Goldman Sachs CEO Lloyd Blankfein wants politicians and business leaders to work together to avoid the “fiscal cliff,” even if it means the rich end up paying more in taxes.
“I believe that tax increases, especially for the wealthiest, are appropriate,” Blankfein wrote in a Wall Street Journal commentary in Wednesday’s edition.
But those taxes must also be met with “serious cuts in discretionary spending and entitlements.”
Blankfein argues that marginal tax rates should be kept low, but additional revenue will be generated by expanding the personal income tax base through closing loopholes.
The Goldman chief executive had already lent his support to the Campaign to Fix the Debt, a nonpartisan group founded by Erskine Bowles and Alan Simpson, who chaired President Obama’s debt reduction commission. He was one of 87 CEOs of major companies who signed onto the campaign, which also drew support from Jamie Dimon of , Fortune 500), Steve Ballmer of , Fortune 500), Jeff Immelt of , Fortune 500), and Samuel Allen of , Fortune 500)
The CEOs back the plan proposed by Bowles and Simpson that would reduce debt by $4 trillion over a decade by cutting defense and discretionary spending, curbing federal entitlement costs and reforming the tax code.
The campaign is pushing for tax reform that lowers tax rates, reduces the value of tax breaks and raises revenue to reduce the deficit.
Blankfein cautioned that an agreement to cope with the fiscal cliff will “require flexibility and shared sacrifice” if politicians want to remove the risk of a double-dip recession.
The stakes are high for the president and Congress to stop the country from going over the fiscal cliff, which economists and CEOs agree would hurt the economy.
At the end of this year, the George W. Bush-era tax cuts are set to expire, and after the first of the year, automatic spending cuts will commence that amount to $1.2 trillion in deficit reduction over 10 years.
“Expiring tax cuts and budgetary sequestrations that take effect on Jan. 1 will derail the fragile recovery,” Blankfein wrote. “We in the business community have a responsibility to contribute to a better understanding of the urgency of averting a crippling and self-inflicted recession.”
Blankfein urged the parties to compromise.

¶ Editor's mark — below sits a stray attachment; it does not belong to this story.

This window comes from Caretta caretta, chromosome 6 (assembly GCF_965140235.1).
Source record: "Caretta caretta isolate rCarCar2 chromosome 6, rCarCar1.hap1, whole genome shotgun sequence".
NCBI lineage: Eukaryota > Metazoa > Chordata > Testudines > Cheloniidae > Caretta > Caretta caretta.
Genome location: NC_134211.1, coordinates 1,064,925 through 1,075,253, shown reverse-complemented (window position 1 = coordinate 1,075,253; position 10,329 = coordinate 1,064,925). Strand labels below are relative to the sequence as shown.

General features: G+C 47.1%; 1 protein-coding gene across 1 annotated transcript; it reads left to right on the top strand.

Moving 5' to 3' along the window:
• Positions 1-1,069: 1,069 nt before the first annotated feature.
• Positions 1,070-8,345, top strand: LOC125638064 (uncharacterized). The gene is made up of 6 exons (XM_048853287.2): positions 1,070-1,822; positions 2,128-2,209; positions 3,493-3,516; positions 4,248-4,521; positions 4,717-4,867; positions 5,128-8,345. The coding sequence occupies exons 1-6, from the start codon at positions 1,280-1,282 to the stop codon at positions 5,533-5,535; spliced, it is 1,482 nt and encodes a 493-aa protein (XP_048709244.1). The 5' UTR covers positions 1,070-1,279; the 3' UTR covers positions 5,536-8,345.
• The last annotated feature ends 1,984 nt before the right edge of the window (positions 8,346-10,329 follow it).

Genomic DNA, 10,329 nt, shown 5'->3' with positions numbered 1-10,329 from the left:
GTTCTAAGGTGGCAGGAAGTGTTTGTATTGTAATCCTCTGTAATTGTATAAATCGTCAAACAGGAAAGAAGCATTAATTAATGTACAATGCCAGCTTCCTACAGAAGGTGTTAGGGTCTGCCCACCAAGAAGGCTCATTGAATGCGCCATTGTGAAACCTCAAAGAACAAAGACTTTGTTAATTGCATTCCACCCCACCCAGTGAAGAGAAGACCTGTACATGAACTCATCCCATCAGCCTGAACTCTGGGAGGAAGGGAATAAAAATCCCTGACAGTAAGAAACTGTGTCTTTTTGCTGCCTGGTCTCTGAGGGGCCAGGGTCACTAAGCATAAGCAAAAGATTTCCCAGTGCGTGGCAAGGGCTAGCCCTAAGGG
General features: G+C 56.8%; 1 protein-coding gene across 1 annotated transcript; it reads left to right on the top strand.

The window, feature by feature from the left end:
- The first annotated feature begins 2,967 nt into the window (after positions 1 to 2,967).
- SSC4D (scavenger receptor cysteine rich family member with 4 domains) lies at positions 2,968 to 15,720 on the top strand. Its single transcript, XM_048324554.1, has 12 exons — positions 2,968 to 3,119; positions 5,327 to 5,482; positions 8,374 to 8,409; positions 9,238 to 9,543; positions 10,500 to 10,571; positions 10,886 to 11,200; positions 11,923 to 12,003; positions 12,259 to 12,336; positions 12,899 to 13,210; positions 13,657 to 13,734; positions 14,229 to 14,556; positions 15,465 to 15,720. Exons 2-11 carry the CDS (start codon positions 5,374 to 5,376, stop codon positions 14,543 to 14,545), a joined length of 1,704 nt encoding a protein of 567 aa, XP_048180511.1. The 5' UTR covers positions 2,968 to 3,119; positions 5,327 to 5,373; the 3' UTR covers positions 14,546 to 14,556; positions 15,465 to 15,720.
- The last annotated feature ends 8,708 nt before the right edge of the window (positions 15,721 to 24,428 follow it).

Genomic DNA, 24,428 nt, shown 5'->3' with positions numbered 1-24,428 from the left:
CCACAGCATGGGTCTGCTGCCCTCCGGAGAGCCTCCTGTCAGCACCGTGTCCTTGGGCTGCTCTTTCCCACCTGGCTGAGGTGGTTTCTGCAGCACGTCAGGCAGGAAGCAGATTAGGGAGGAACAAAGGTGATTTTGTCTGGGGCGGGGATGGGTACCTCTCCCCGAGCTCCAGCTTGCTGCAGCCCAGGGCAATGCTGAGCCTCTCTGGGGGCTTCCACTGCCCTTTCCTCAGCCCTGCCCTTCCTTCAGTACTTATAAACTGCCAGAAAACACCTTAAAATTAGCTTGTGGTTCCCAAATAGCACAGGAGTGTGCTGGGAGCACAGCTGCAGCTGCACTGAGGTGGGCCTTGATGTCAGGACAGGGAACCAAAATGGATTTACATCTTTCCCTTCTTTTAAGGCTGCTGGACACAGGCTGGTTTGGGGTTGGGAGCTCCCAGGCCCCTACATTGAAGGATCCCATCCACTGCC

“There is more than $1 trillion of cash that is sitting on the balance sheets of U.S. nonfinancial companies,” he wrote. “With certainty about tax rates, companies will increase their capital expenditures (currently at anemic levels), contributing to a virtuous cycle of jobs and growth.”
He also hit on the need to restore confidence in public finance by implementing spending cuts, entitlement reform and revenue increases.
Obama will meet with top American CEOs Wednesday to discuss possible solutions. Corporate leaders are expected to press the president on issues confronting their companies related to tax cuts and revenue generating ideas tied to the fiscal cliff.
Gas stations in the New York metro area are gradually coming back online, providing hope to motorists and also those who are still without power from last week’s Superstorm Sandy.
The U.S. Energy Information Administration said Monday that 24% of gas stations in the metro area did not have gasoline available for sale, one week after the deadly storm swept through the Northeast on Oct. 29.
That’s compared to 27% of gas stations that were unavailable on Sunday and 67% on Friday.
Long lines of cars have become a common sight at gas stations in New York City and New Jersey. Pedestrians holding gas cans are also queuing up, seeking fuel for the generators powering their homes.
Shipping problems at the ports, as well as traffic jams resulting from the loss of mass transit, have fouled up supply lines in the wake of the storm. In addition, many gas stations lost power during Sandy, and with it the ability to pump gas.
Goldman Sachs showed shareholders a high profit and a sharp uptick in revenue in its third-quarter results Tuesday.
Alongside the increase in revenue and profit, Goldman Sachs more than doubled what it set aside for employee compensation during the quarter.
“This quarter’s performance was generally solid in the context of a still challenging economic environment,” said CEO Lloyd Blankfein in a statement.
, Fortune 500) handily beat analysts’ estimates for its profit and revenue. The bank reported a net profit of $1.51 billion, or $2.85 per share, on $8.35 billion of revenue. Analysts had forecast profit of $2.12 per share and revenue of $7.3 billion.
Related: Citigroup not as optimistic about housing rebound
Compensation more than doubled to $3 payday loans guaranteed no fax.7 billion during the third quarter from a year earlier. Average compensation per employee totaled $336,441 for the first nine months of 2012, up roughly 10% from the first nine months of 2011 when the average salary was $292,836.
In its earnings release, Goldman Sachs said compensation increased because of the increase in revenues.
Goldman Sachs is the fourth major bank to report earnings, following , Fortune 500), , Fortune 500), and , Fortune 500). All three banks also beat investor expectations. Both JPMorgan Chase and Wells Fargo attributed their increase in revenues and profits
Next up will be , Fortune 500), which reports before the market opens Wednesday. , Fortune 500) reports Thursday.
French President Francois Hollande said the proposed banking union agreed at the June 29 European summit is the
Millions of young adults have turned to their parents’ health insurance plans since the Affordable Care Act went into effect. For Liz Wilson, and many others her age, it was the only option.